The construction industry was under scrutiny on 23 March in a Parliamentary debate led by Labour MP Stephen Hepburn. Highlighting the high level of deaths in the sector - 35 deaths last year were cited - there was a call for a Health and Safety Executive (HSE) “that is effective and dedicated to protecting workers”. MPs called for better resourcing of the HSE, an increase in proactive site inspections and reduction in the length of time it takes for cases to be brought to trial.
The Parliamentary Under-Secretary of State for Disabled People (Justin Tomlinson MP) responded for the Government. Stating that the investigation of workplace fatalities is HSE’s top operational priority, he reminded MPs that HSE’s enforcement policy statement makes it clear that where a failure to comply with the law has caused death, the expectation is that a prosecution will result.
Responding to criticisms as to the time it takes to bring a case to trial the Minister stated that some investigations can be complex, involving painstaking forensic analysis, interviewing large numbers of witnesses and examining the roles and interactions between a number of parties, including workers, contractors, suppliers, architects, designers and clients, some of whom may be based overseas. He set out the HSE performance standard for completing investigations of fatal incidents within 12 months of receiving primacy. He confirmed that more than 80% of prosecution decisions for construction incidents meet this standard, and most take considerably less time. He also referred to the number of law enforcement agencies involved in such cases. Stating that the HSE recognises the need to maintain pace in all these investigations he referred to the work-related deaths protocol, which states that, “Other than in exceptional circumstances, [cases should conclude] no later than three years after the date of the death.”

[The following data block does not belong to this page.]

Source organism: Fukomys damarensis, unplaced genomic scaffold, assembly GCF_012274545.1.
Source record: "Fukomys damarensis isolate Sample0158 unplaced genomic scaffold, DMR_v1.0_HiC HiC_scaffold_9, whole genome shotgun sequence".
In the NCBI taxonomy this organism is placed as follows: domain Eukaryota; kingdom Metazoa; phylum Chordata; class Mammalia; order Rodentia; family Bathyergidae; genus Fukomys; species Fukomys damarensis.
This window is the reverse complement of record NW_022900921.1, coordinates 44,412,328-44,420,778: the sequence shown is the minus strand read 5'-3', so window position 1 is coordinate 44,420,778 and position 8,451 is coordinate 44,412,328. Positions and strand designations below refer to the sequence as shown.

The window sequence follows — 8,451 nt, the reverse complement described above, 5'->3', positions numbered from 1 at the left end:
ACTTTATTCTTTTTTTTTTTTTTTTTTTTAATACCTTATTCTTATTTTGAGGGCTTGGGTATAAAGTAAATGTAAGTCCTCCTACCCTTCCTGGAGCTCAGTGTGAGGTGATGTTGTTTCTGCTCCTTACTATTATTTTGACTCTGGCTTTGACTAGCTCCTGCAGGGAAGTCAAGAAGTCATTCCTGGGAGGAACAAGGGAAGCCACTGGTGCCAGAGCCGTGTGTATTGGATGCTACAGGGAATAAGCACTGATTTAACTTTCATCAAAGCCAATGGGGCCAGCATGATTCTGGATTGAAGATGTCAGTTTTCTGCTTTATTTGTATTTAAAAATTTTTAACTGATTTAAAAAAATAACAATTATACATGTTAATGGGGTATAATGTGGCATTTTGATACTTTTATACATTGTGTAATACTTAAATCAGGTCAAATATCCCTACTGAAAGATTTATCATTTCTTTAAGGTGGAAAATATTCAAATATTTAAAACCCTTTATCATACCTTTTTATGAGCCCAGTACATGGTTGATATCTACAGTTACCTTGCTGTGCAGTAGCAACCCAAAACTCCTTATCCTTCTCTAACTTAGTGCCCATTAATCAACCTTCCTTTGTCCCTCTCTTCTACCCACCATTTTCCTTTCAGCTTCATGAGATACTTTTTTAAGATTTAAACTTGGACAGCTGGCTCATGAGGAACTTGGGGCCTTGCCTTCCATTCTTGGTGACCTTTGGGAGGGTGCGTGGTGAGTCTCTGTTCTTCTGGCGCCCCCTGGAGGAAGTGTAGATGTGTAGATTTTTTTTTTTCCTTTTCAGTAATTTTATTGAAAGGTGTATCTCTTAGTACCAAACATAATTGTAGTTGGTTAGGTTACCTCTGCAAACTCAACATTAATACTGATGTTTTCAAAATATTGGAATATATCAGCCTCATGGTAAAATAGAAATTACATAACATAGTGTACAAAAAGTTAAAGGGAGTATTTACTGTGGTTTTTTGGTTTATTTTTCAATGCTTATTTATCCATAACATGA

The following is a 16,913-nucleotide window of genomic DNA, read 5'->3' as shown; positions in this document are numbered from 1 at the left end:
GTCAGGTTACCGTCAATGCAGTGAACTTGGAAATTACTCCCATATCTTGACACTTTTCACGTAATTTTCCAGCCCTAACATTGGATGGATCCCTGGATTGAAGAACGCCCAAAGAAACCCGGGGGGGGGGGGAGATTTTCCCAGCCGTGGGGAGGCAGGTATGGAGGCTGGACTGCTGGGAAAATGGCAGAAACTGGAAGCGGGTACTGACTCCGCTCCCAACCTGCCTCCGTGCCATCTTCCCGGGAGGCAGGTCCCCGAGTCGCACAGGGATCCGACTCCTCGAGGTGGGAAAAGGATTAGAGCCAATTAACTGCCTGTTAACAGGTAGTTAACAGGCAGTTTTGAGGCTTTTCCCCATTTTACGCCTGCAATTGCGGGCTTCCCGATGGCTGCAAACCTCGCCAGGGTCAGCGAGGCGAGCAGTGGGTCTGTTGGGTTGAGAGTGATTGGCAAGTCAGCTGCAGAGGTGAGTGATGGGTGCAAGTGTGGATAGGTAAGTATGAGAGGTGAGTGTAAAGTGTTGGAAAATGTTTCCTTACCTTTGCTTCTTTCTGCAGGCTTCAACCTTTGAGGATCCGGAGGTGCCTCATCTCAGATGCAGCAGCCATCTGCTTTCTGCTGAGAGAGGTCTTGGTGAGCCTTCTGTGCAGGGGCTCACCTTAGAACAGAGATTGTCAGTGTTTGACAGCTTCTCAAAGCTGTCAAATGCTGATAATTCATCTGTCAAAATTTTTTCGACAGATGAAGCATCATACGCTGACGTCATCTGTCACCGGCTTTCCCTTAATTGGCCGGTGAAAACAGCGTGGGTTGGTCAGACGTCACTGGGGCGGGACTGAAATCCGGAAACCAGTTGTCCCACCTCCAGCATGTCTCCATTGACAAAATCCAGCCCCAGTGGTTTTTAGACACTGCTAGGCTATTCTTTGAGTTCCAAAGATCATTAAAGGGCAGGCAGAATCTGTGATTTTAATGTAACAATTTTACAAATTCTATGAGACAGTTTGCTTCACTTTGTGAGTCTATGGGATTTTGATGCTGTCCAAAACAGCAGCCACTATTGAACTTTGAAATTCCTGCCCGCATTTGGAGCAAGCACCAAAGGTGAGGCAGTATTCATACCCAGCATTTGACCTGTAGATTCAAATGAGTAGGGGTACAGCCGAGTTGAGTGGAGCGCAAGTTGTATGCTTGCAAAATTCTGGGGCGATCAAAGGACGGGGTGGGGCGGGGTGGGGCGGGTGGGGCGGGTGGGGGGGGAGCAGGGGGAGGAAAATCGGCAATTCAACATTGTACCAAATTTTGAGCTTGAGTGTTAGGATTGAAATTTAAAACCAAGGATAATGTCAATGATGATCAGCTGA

He challenged the notion that there had been a fall in HSE conviction rates in recent years: “The number of HSE prosecutions being approved following fatal construction accidents is not falling over time and there has been no increase in the time taken to make a decision on prosecution”. Moreover conviction rates for those prosecuted for breaking health and safety laws in construction have actually risen in recent years from 92% to 94% he said. He went on to confirm that the average number of days between fatal incidents and prosecution approval over the last five years has reached a relatively settled position. Average figures can be heavily influenced by the fact that a small number of complex investigations take several years to conclude, but the HSE expects the average time for inspection between its taking primacy and a prosecution decision to continue to fall in future years.
This debate comes close on the announcement of new sentencing guidelines in relation to health and safety and corporate manslaughter cases that have been in force since the start of February 2016. These have already resulted in some higher fines than would have been imposed previously. These new guidelines and this debate demonstrate a commitment by the current government to continue to use criminal enforcement to put pressure on businesses in all sectors to improve safety. We can expect to see more convictions resulting in higher fines in the coming months.